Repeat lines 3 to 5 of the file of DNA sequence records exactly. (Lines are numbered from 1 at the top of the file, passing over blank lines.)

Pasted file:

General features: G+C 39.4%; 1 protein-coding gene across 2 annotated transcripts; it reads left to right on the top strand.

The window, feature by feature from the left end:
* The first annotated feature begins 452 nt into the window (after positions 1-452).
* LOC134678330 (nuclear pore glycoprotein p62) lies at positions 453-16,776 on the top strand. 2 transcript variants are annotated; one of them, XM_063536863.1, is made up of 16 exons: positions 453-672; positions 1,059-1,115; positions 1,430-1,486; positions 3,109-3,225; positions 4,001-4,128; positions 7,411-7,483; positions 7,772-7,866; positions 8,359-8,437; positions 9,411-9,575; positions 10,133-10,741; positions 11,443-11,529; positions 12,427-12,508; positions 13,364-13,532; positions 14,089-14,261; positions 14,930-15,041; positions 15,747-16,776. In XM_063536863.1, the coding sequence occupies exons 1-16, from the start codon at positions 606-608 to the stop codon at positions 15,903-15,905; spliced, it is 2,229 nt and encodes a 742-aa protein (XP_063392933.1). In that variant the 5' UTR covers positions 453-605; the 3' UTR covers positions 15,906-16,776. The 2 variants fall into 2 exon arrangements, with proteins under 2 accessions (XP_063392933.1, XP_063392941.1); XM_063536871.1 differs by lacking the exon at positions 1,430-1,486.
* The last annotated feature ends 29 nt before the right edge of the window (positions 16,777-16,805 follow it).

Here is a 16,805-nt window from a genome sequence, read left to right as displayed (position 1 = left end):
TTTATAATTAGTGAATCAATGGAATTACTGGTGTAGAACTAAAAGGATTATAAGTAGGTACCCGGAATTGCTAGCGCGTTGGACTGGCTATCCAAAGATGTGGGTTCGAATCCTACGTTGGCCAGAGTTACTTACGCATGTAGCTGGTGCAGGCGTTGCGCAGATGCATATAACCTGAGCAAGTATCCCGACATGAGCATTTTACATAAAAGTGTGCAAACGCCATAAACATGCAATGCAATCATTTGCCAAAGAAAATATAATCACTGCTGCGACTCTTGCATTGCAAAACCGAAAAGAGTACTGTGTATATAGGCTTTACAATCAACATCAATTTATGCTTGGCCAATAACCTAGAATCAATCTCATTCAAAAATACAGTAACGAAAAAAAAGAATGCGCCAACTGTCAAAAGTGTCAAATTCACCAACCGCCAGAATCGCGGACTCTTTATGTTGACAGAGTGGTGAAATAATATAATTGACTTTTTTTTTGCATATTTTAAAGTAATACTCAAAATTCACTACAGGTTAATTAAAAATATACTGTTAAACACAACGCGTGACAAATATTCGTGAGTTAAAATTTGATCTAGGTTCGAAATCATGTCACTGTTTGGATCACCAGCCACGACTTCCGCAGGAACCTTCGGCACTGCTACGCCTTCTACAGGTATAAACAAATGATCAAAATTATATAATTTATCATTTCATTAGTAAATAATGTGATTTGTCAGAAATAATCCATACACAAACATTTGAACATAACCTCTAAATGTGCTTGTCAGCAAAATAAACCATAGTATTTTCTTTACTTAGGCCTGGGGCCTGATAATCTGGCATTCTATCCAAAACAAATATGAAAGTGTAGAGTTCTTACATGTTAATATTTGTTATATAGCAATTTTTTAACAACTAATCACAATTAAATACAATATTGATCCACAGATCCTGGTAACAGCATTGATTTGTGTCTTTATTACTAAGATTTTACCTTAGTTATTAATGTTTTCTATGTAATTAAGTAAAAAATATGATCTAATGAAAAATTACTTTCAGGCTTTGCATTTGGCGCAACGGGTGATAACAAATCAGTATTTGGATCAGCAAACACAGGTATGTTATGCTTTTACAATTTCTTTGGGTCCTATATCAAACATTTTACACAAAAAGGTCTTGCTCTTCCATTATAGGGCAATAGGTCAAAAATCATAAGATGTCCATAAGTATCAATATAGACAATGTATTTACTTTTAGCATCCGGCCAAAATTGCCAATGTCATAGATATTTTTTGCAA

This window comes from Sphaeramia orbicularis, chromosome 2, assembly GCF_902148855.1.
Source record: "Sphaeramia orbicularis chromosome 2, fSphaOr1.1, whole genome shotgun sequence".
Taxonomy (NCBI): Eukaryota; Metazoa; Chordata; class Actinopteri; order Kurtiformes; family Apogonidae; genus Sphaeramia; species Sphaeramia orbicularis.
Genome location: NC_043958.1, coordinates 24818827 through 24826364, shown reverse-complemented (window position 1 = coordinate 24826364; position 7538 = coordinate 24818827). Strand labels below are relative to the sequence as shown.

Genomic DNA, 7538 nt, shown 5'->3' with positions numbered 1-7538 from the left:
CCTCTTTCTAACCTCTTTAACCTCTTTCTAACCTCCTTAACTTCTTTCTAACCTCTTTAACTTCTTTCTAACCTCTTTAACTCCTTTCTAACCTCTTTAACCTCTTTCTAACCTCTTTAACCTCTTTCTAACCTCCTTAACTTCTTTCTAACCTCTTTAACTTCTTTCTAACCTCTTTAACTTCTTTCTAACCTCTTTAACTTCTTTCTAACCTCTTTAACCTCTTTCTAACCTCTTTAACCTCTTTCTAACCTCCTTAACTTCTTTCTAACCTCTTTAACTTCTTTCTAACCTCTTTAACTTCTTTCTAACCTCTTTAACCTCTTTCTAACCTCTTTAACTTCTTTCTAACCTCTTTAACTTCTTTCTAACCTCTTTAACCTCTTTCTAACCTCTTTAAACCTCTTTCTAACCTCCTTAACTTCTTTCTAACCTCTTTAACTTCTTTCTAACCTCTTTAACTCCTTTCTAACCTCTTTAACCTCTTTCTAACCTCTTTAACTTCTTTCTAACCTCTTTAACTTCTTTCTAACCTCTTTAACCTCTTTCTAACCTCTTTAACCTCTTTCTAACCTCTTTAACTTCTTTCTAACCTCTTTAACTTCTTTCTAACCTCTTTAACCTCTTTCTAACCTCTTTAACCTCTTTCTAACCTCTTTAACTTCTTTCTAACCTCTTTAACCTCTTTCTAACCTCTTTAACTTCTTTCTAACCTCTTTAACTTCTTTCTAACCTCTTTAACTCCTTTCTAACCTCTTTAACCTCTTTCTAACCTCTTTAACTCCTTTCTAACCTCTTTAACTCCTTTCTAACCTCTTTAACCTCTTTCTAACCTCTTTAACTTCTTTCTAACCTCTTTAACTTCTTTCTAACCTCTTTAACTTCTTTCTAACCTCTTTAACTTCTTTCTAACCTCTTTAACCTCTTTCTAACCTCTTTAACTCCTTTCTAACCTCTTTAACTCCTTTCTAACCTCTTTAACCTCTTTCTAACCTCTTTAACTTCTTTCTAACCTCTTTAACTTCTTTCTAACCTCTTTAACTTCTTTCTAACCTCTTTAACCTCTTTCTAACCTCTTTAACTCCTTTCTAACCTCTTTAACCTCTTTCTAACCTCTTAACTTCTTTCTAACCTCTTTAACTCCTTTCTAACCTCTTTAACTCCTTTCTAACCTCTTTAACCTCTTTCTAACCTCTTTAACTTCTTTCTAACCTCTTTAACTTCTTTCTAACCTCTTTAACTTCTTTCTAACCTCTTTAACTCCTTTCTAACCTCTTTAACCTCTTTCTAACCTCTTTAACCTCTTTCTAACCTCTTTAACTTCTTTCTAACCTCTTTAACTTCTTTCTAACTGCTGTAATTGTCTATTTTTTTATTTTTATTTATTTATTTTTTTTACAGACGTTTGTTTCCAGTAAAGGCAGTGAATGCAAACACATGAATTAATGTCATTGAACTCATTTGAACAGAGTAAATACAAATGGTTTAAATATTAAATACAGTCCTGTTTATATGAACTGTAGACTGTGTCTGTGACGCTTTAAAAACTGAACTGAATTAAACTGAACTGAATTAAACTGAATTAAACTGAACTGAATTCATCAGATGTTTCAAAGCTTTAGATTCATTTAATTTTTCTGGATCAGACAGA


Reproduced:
* The first annotated feature begins 452 nt into the window (after positions 1-452).
* LOC134678330 (nuclear pore glycoprotein p62) lies at positions 453-16,776 on the top strand. 2 transcript variants are annotated; one of them, XM_063536863.1, is made up of 16 exons: positions 453-672; positions 1,059-1,115; positions 1,430-1,486; positions 3,109-3,225; positions 4,001-4,128; positions 7,411-7,483; positions 7,772-7,866; positions 8,359-8,437; positions 9,411-9,575; positions 10,133-10,741; positions 11,443-11,529; positions 12,427-12,508; positions 13,364-13,532; positions 14,089-14,261; positions 14,930-15,041; positions 15,747-16,776. In XM_063536863.1, the coding sequence occupies exons 1-16, from the start codon at positions 606-608 to the stop codon at positions 15,903-15,905; spliced, it is 2,229 nt and encodes a 742-aa protein (XP_063392933.1). In that variant the 5' UTR covers positions 453-605; the 3' UTR covers positions 15,906-16,776. The 2 variants fall into 2 exon arrangements, with proteins under 2 accessions (XP_063392933.1, XP_063392941.1); XM_063536871.1 differs by lacking the exon at positions 1,430-1,486.
* The last annotated feature ends 29 nt before the right edge of the window (positions 16,777-16,805 follow it).